Kodai-kun or Captain Kodai?
Interviewer: The relationship between Kodai and Dessler went through the flow of 2199 and 2202. It was interesting to see how they became equals at this point.
Fukui: When you look at the original story, you wonder how you can say “you” to the president of a country. Calling him “You, Dessler” makes him sound like just a soldier. (Laughs) [Translator’s note: in Japanese, directly addressing a superior as “you” is considered impolite or demeaning.]
Interviewer: Mr. Fukui previously told me that “Space Battleship Yamato is the story of Susumu Kodai.” I wondered how “Kodai-kun” would grow up to be an adult wearing a captain’s uniform. I felt that I could see a glimpse of it here.
Yasuda: In that sense, I don’t have any image of “Kodai-kun” in my mind at all. I’m looking at it from the same perspective as the new crew members. I may be burdened by many things, but I am not in the same position as the “captain” of the ship.
Fukui: If you thought of him as “Kodai-kun,” there might have been some unnecessary noise. [Translator’s note: the “-kun” honorific is how you would refer to someone younger and less mature, or as a term of endearment.]
Yasuda: That’s right. I didn’t think, “Oh, he’s ‘Kodai-kun'” until you mentioned it.
Interviewer: Director Yasuda’s participation was also meaningful in that sense, wasn’t it?
Fukui: This time, Captain Kodai is an adult without gaps. I mean, a life-size adult with various problems. Susumu Kodai has become such an adult. In other words, I have to be careful when I do Be Forever. I don’t want him to look like a young man again. But if it stays the way it is now, the story will not advance. So next time, I’ll depict the cute part of “Kodai-kun” as well. (Laughs) He’s finally going to propose to Yuki, and he’s practicing for it.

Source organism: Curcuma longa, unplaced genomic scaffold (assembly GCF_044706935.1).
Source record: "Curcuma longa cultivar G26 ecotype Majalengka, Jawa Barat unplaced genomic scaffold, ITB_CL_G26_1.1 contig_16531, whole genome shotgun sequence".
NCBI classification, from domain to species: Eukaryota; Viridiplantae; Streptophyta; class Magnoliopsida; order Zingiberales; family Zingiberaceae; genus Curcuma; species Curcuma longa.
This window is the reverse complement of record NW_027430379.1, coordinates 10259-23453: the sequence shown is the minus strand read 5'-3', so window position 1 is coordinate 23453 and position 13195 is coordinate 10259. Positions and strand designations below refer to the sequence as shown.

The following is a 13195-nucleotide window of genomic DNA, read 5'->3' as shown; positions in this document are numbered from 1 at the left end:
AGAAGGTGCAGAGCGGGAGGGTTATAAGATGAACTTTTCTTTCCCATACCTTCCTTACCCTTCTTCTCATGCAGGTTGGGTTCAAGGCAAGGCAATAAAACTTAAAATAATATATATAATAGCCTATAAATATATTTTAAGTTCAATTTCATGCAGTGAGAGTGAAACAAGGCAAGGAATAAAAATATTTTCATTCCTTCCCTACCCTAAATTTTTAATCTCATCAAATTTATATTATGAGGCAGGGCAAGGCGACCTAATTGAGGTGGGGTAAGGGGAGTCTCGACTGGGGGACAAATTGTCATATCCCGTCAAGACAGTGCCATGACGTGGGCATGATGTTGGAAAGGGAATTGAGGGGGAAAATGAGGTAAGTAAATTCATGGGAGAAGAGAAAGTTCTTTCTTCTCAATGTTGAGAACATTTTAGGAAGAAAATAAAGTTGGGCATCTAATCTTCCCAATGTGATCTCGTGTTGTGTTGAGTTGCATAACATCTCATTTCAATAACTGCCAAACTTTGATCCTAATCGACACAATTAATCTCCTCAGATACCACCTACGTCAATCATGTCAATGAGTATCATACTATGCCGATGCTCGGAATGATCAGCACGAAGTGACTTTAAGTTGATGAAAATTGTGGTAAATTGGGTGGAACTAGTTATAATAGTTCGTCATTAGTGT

Interviewer: Didn’t he propose already?
Fukui: A lot of things have happened. He wants to keep Sasha with him, but he’s worried about what it would be like to wait so long to get married, and then go into it with this bump. He has to be very careful about how to say things, so he’s practicing a lot. If I start from that, I wonder if he can go back to being “Kodai-kun” again. Of course, Yuki knows everything from the beginning, and she’s prepared for that.
Interviewer: Yuki was very dignified this time.
Fukui: In this day and age, it’s common for married couples to both earn incomes. (Laughs)
Interviewer: I have the impression that both Kodai and Dessler have grown into humane characters.
Fukui: I wondered if that would be the case this time. In the original, Yamato started out as a young man’s story, but after The New Voyage, it became a family story. That’s why the scene where Kodai calls Starsha “sister-in-law” became necessary. If it had matured like this at that time, Yamato might have taken a different turn. But the audience back then was probably still in their teens and twenties. They probably thought it would be a bad idea to bring in a story about having a child. Now that fans have grown older, I think they’ll see the story in the right light.
Interviewer: Please tell us about the most important parts of the story, including the first chapter.
Fukui: I concentrated on the drama and interplay. The peak the first chapter was when Yabu shouted, “Family is the place to be!” I arranged the entire story to make everyone’s tears gush at the scene of Yabu in the second half. I was happy with the way the visuals turned out.
There are two peaks in the second chapter, one of which is the scene where Yabu’s problem is solved and the other is the scene where he smiles at the end. I asked Akira Miyagawa to have the prelude of Love is Still Light (the ending song) match that scene. When I placed the order, the example I gave was that it should be like the prelude to the theme song Mirror of the Moon, sung by Sayaka Kanda in 2202 Chapter 2.
The song starts quietly and then goes off with a bang. The timing of the visuals and the music was important. There’s the agonized feeling in the foreground, then all the sound is muted for a moment. We took up the challenge many times until we got it right, and then the music was added.
Yasuda: When that song was played at the climax following the climax, I felt that it was all coming together. I thought it was very convincing. It made the film more cohesive. I’m glad it was such a good song.
Fukui: I know some people were disappointed that it wasn’t [original vocalist] Chiyoko Shimakura. (Laughs) And the other thing is Dessler asking Starsha, “Why did you tell me to grow up so fast!” I knew that if I could get the song Parting to work there, my mission would be complete. I had already decided to play Parting from the script stage.
A little bit more is just right
Interviewer: Director Yasuda, could you tell us about your particular approach?